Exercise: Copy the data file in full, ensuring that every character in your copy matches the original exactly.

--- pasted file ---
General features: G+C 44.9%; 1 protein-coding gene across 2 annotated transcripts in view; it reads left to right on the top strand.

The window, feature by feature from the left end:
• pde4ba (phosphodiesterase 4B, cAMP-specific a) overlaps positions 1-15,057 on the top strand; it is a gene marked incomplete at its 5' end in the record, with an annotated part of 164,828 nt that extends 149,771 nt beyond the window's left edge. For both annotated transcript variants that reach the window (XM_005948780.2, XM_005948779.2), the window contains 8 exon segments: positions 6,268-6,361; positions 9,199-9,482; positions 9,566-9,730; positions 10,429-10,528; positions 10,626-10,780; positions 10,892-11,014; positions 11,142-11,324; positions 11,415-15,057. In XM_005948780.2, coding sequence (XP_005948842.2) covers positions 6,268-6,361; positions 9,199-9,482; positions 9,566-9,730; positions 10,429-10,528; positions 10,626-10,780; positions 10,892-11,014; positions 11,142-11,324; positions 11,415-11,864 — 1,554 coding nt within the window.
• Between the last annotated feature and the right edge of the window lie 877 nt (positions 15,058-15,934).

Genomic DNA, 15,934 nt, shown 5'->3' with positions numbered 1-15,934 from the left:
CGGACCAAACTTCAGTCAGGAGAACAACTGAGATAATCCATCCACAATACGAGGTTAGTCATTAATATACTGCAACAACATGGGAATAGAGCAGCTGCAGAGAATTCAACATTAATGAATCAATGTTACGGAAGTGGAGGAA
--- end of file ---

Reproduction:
General features: G+C 44.9%; 1 protein-coding gene across 2 annotated transcripts in view; it reads left to right on the top strand.

The window, feature by feature from the left end:
• pde4ba (phosphodiesterase 4B, cAMP-specific a) overlaps positions 1-15,057 on the top strand; it is a gene marked incomplete at its 5' end in the record, with an annotated part of 164,828 nt that extends 149,771 nt beyond the window's left edge. For both annotated transcript variants that reach the window (XM_005948780.2, XM_005948779.2), the window contains 8 exon segments: positions 6,268-6,361; positions 9,199-9,482; positions 9,566-9,730; positions 10,429-10,528; positions 10,626-10,780; positions 10,892-11,014; positions 11,142-11,324; positions 11,415-15,057. In XM_005948780.2, coding sequence (XP_005948842.2) covers positions 6,268-6,361; positions 9,199-9,482; positions 9,566-9,730; positions 10,429-10,528; positions 10,626-10,780; positions 10,892-11,014; positions 11,142-11,324; positions 11,415-11,864 — 1,554 coding nt within the window.
• Between the last annotated feature and the right edge of the window lie 877 nt (positions 15,058-15,934).

Genomic DNA, 15,934 nt, shown 5'->3' with positions numbered 1-15,934 from the left:
CGGACCAAACTTCAGTCAGGAGAACAACTGAGATAATCCATCCACAATACGAGGTTAGTCATTAATATACTGCAACAACATGGGAATAGAGCAGCTGCAGAGAATTCAACATTAATGAATCAATGTTACGGAAGTGGAGGAA